The second concerns actual contacts. Here, any PTR should be limited to clients and staff with whom the employee had recent dealings. In particular, those are clients with whom there would be current goodwill or about whom there is current confidential information. An employee cannot have any protectable goodwill with clients he has never dealt with.

A third centres on current relationships. It is difficult for an employer to restrict someone from approaching the company’s previous or target future clients. The employee may have no goodwill or current confidential information relating to these clients.

The fourth relates to time. The duration of a PTR should be no longer than necessary to protect the interest identified. For instance, if the employer is trying to protect confidential information, then consideration should be given to how long that information remains valuable to a competitor. In a fast-moving industry, the former employee’s knowledge or “inside information” may quickly become outdated. Or if the restriction is linked to goodwill, a point to consider is how long it would take for a new appointee to take over the relationship and develop similar rapport.

Best to customise
In any business, some staff have a great deal of influence over clients, others have virtually none. Despite this, employers often seek to impose the same PTRs on all employees. A “one size fits all” approach never makes sense. Something drafted as appropriate for senior staff will almost certainly be too wide and too long in duration if it is also used for more junior colleagues. Customising the restrictions will increase the likelihood that they are reasonable.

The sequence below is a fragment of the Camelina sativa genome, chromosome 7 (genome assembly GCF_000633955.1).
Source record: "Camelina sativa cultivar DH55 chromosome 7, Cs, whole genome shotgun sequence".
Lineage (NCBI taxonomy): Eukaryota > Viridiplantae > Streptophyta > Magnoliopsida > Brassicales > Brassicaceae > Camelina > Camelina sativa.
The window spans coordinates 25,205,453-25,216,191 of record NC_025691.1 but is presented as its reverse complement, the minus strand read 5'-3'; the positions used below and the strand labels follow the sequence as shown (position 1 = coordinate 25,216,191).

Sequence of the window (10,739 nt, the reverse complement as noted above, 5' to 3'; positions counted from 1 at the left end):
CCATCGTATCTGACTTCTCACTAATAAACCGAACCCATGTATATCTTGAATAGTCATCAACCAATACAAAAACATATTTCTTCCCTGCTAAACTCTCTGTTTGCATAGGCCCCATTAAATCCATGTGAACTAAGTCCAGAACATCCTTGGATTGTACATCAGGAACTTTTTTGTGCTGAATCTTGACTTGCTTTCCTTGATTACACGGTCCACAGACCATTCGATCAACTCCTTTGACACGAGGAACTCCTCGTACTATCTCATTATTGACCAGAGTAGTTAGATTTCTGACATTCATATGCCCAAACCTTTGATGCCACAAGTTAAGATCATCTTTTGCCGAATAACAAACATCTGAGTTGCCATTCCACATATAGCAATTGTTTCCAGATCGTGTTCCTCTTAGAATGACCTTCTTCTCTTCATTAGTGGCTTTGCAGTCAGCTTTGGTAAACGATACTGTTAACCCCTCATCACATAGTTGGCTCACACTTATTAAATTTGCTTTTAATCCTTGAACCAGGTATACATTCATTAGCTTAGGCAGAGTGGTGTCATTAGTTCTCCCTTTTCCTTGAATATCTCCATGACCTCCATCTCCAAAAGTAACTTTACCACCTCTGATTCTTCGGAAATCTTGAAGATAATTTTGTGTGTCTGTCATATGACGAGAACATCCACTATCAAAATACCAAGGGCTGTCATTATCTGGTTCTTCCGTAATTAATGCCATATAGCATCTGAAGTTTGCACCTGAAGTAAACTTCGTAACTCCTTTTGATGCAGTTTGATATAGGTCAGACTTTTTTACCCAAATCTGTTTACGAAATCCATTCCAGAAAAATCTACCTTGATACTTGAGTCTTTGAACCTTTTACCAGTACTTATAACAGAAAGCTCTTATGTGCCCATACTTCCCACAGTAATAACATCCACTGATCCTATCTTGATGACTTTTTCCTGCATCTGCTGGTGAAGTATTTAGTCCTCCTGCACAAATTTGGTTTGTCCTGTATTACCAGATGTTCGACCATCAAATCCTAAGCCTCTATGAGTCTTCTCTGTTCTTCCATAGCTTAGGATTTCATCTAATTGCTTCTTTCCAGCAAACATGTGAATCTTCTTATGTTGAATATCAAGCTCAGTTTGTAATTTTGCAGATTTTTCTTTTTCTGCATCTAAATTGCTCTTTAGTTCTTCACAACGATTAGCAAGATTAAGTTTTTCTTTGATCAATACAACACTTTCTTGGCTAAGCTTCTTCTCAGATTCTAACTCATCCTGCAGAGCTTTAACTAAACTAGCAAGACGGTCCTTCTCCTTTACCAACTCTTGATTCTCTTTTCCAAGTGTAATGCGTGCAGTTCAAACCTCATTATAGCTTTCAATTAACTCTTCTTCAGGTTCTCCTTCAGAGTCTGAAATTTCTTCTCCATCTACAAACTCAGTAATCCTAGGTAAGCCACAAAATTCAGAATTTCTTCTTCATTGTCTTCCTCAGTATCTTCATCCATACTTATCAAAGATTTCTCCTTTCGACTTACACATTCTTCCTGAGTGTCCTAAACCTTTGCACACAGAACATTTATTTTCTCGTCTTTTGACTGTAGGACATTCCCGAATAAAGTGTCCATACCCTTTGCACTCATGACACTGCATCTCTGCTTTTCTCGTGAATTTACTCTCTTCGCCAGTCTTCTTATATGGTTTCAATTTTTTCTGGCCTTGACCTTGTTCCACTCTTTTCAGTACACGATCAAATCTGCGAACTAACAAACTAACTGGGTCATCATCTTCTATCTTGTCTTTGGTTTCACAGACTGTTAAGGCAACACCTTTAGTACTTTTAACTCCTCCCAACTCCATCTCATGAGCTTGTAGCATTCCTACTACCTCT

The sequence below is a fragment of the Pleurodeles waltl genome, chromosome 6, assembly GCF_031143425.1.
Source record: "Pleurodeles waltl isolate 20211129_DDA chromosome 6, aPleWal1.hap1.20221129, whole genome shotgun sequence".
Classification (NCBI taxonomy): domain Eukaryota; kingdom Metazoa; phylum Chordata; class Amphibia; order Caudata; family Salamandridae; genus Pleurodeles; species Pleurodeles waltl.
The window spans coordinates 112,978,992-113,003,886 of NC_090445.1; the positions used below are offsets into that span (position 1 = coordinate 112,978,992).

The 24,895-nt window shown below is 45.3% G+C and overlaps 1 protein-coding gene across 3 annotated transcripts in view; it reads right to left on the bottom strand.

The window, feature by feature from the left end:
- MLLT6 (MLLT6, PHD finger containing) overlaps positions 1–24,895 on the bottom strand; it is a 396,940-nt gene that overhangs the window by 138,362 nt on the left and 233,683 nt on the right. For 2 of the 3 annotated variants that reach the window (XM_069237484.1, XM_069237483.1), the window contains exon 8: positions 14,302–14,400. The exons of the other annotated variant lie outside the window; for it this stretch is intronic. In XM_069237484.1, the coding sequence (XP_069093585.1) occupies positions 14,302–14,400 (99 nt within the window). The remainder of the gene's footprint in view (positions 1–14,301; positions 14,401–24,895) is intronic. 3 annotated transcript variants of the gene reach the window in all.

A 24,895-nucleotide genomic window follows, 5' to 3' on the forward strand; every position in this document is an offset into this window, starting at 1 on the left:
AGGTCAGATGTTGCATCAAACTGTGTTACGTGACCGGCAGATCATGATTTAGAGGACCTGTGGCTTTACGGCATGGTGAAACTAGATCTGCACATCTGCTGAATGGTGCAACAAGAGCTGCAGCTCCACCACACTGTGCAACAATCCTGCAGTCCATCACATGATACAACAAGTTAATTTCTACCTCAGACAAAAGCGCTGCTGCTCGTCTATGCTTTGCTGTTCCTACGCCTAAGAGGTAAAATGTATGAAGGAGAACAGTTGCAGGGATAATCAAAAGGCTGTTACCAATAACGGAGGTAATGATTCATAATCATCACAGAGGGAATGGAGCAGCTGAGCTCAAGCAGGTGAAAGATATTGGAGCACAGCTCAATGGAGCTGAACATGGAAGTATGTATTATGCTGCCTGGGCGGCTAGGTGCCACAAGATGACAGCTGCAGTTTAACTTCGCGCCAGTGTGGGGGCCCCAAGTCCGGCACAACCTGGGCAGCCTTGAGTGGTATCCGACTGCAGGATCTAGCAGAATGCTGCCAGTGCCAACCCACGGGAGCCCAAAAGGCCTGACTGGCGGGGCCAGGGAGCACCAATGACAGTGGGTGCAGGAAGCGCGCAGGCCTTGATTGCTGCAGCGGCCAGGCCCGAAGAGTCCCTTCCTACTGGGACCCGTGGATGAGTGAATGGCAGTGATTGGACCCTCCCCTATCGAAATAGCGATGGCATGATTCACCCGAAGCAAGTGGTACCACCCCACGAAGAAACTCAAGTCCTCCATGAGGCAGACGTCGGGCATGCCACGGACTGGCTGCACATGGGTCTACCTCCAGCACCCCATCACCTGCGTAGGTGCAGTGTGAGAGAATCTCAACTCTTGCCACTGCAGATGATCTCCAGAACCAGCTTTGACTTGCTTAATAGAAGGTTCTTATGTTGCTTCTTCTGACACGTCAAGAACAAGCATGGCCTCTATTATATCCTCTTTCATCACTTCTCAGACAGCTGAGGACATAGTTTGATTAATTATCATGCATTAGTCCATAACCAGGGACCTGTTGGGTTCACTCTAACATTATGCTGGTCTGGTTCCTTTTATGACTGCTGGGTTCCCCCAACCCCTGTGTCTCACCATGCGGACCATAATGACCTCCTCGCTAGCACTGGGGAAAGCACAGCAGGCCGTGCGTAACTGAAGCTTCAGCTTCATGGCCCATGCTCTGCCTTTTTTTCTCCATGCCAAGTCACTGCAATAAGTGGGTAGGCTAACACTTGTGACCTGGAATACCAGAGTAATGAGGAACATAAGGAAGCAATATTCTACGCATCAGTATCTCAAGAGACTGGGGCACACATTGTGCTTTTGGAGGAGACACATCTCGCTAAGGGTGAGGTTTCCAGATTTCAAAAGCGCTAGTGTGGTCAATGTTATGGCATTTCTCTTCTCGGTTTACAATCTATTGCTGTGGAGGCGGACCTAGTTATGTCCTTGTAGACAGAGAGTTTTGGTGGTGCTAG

It is also advisable to consider how the PTR will operate if the individual involved is placed on “garden leave” – not working, but still receiving salary and not starting with a competitor. If the employee accepts this and, thereafter, is subject to PTRs, the length of time this person is “out of the market” may be extended longer than reasonably necessary. Therefore, many employers now reduce the length of the PTR. They give credit for the time spent on garden leave or let any other restrictions run from the date of resignation and concurrently with the notice period.

Nowadays, it is becoming increasingly common to pay a departing employee their base salary during any non-compete period that takes effect after termination. However, such payments do not guarantee the enforceability of PTRs because the public policy grounds against such restrictions still exist.

Behind this is the fact that employees paid during their non-compete period are far more likely to accept a restriction without seeking to challenge its enforceability. And courts are likely to take comfort from not condemning someone to being unpaid for a period of time if the restriction is enforced.

As a point of principle, the onus is on the employer to show that PTRs are enforceable. If any aspect is unclear, too complex, too wide in scope, or too long in duration, the intended restrictions will be unenforceable. Therefore, PTRs should be drafted or reviewed by experienced advisers who are familiar with the business and the industry.

Toby Brown is a partner at Kennedys, an international legal firm with expertise in litigation and dispute resolution